Over the last few months, a group of our black studies contributors (Adrienne Smith, Dometi Pongo, and Al Henderson) worked with me on what we viewed as a forward-looking, progressive project. With Malcolm’s writings and speeches as a focal point, we thought and talked and then thought and talked some more about producing something for “under-represented” folks that might inspire a greater sense of awareness about topics and themes such as politics, anti-black racism, education, slavery, freedom, and justice. That something was a mixtape, and Pongo and Henderson produced the core of the content.
Listening to and viewing the materials on the mixtape demonstrate that these two young men have been doing their black studies homework. Almost all of Pongo’s tracks contain samples from Malcolm’s speeches, and more importantly, Pongo continually invokes and projects Malcolm’s black nationalist militancy throughout his compositions. Henderson remixes and ultimately refreshes Malcolm’s messages so that we can receive them clearly through these thoughtful video compositions. Who knows how Henderson managed to say so much with so few images or where he learned to speak so eloquently about the past using such hip, mixed media discourses?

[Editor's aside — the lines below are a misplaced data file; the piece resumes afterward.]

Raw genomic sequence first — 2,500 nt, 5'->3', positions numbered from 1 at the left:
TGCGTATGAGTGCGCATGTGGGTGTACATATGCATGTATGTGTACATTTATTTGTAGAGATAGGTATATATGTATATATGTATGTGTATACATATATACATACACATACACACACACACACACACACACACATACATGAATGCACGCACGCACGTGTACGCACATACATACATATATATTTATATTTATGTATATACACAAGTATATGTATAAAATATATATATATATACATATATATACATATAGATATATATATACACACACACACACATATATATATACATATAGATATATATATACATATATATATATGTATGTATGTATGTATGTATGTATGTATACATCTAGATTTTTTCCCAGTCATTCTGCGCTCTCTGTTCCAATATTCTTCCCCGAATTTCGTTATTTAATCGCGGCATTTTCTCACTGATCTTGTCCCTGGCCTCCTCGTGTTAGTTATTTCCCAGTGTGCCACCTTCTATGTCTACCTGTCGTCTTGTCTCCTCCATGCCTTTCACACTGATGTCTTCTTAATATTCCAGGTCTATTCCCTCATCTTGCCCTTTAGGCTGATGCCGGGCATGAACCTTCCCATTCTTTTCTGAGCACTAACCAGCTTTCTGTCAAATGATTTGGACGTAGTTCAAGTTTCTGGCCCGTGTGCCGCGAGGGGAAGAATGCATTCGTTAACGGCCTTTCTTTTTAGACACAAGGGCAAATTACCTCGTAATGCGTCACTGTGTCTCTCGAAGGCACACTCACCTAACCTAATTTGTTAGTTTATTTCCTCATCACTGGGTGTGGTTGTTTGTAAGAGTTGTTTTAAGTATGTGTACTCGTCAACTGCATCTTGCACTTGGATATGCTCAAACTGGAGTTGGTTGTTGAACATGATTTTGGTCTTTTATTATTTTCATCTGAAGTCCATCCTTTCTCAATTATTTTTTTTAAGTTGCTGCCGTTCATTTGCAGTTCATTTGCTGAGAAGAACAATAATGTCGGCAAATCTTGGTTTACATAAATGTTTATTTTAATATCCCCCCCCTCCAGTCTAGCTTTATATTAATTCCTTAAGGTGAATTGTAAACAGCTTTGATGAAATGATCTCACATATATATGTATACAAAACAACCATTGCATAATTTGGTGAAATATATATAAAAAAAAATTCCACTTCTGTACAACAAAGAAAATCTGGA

Keeping in the spirit of mixtapes, members of our black studies crew have been circulating these limited edition compilations among the grassroots here at SIUE. I’ve been really impressed and fascinated with the results. Observing the development of this student-produced work of creativity and ingenuity, which updates Malcolm’s vision, has been a tremendous learning experience for me. As my down-home elders would say, I’m just glad to be a witness.
from Pongo’s “Miss Amerikkka”
from Pongo’s “Education (Intro.)”
from Henderson’s “Revolution”